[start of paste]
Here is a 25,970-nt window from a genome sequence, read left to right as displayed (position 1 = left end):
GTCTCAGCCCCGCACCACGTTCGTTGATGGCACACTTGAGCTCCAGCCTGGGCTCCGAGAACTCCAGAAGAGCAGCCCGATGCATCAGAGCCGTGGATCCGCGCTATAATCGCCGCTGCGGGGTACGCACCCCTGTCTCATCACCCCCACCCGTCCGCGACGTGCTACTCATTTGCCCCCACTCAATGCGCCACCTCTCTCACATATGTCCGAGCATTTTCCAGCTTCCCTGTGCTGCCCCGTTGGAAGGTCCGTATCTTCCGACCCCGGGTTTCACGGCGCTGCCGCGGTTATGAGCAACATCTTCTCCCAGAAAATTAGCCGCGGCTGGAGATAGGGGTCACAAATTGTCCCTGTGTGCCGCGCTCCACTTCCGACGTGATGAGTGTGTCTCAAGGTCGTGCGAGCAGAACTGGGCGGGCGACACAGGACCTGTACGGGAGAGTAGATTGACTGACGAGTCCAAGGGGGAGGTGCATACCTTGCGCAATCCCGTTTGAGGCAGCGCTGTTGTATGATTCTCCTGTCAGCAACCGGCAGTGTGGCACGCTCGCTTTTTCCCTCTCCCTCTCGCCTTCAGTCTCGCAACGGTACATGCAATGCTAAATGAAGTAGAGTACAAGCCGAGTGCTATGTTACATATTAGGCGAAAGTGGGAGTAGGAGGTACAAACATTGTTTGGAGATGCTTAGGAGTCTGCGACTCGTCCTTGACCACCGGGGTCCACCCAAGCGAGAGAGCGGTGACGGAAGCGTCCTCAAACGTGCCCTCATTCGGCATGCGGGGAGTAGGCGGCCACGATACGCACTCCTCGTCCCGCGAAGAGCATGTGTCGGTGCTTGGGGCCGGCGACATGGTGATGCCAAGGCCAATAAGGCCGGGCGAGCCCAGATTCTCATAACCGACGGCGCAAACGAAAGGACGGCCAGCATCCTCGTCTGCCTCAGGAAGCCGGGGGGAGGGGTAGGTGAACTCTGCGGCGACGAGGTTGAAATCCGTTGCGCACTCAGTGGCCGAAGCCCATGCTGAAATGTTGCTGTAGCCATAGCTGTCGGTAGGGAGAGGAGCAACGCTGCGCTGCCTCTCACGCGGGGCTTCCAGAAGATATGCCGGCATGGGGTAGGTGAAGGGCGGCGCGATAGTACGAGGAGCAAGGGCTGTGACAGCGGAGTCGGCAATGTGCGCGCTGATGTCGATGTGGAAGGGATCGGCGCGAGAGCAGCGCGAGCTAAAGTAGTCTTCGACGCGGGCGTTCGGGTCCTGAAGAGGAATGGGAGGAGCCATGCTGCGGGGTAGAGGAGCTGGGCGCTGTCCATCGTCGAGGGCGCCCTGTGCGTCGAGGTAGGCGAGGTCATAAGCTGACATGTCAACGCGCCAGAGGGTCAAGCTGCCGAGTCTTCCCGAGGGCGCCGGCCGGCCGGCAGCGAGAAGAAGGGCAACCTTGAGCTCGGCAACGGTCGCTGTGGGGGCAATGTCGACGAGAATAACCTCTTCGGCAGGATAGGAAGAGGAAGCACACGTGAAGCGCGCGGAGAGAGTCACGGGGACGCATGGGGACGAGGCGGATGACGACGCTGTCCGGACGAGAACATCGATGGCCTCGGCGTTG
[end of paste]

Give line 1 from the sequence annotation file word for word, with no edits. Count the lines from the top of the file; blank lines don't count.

Here is a 25,970-nt window from a genome sequence, read left to right as displayed (position 1 = left end):